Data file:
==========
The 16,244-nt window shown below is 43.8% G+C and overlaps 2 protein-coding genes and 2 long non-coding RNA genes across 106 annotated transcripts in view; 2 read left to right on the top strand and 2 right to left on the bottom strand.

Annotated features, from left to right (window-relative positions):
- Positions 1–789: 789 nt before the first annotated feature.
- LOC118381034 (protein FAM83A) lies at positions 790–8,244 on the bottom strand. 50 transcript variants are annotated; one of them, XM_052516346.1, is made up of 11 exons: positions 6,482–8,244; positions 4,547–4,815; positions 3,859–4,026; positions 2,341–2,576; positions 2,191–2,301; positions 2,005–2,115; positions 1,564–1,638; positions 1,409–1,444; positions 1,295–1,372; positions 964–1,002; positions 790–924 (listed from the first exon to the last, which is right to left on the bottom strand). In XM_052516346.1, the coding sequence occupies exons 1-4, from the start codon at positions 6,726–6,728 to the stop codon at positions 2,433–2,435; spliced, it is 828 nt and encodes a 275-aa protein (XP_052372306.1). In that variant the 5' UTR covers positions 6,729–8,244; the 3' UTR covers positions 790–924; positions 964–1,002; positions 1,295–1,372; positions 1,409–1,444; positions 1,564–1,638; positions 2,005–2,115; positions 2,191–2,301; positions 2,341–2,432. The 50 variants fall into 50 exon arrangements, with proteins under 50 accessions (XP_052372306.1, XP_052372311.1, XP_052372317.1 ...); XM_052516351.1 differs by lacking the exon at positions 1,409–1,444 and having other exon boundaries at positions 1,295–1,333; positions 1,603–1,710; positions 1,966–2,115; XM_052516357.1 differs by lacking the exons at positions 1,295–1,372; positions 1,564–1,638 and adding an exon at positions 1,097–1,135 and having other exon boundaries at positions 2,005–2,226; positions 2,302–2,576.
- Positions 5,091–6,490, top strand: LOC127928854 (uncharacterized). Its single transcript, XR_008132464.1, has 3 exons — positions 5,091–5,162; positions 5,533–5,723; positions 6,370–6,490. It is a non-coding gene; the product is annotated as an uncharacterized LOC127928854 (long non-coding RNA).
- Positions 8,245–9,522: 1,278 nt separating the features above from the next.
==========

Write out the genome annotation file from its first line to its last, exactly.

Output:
The 16,244-nt window shown below is 43.8% G+C and overlaps 2 protein-coding genes and 2 long non-coding RNA genes across 106 annotated transcripts in view; 2 read left to right on the top strand and 2 right to left on the bottom strand.

Annotated features, from left to right (window-relative positions):
- Positions 1–789: 789 nt before the first annotated feature.
- LOC118381034 (protein FAM83A) lies at positions 790–8,244 on the bottom strand. 50 transcript variants are annotated; one of them, XM_052516346.1, is made up of 11 exons: positions 6,482–8,244; positions 4,547–4,815; positions 3,859–4,026; positions 2,341–2,576; positions 2,191–2,301; positions 2,005–2,115; positions 1,564–1,638; positions 1,409–1,444; positions 1,295–1,372; positions 964–1,002; positions 790–924 (listed from the first exon to the last, which is right to left on the bottom strand). In XM_052516346.1, the coding sequence occupies exons 1-4, from the start codon at positions 6,726–6,728 to the stop codon at positions 2,433–2,435; spliced, it is 828 nt and encodes a 275-aa protein (XP_052372306.1). In that variant the 5' UTR covers positions 6,729–8,244; the 3' UTR covers positions 790–924; positions 964–1,002; positions 1,295–1,372; positions 1,409–1,444; positions 1,564–1,638; positions 2,005–2,115; positions 2,191–2,301; positions 2,341–2,432. The 50 variants fall into 50 exon arrangements, with proteins under 50 accessions (XP_052372306.1, XP_052372311.1, XP_052372317.1 ...); XM_052516351.1 differs by lacking the exon at positions 1,409–1,444 and having other exon boundaries at positions 1,295–1,333; positions 1,603–1,710; positions 1,966–2,115; XM_052516357.1 differs by lacking the exons at positions 1,295–1,372; positions 1,564–1,638 and adding an exon at positions 1,097–1,135 and having other exon boundaries at positions 2,005–2,226; positions 2,302–2,576.
- Positions 5,091–6,490, top strand: LOC127928854 (uncharacterized). Its single transcript, XR_008132464.1, has 3 exons — positions 5,091–5,162; positions 5,533–5,723; positions 6,370–6,490. It is a non-coding gene; the product is annotated as an uncharacterized LOC127928854 (long non-coding RNA).
- Positions 8,245–9,522: 1,278 nt separating the features above from the next.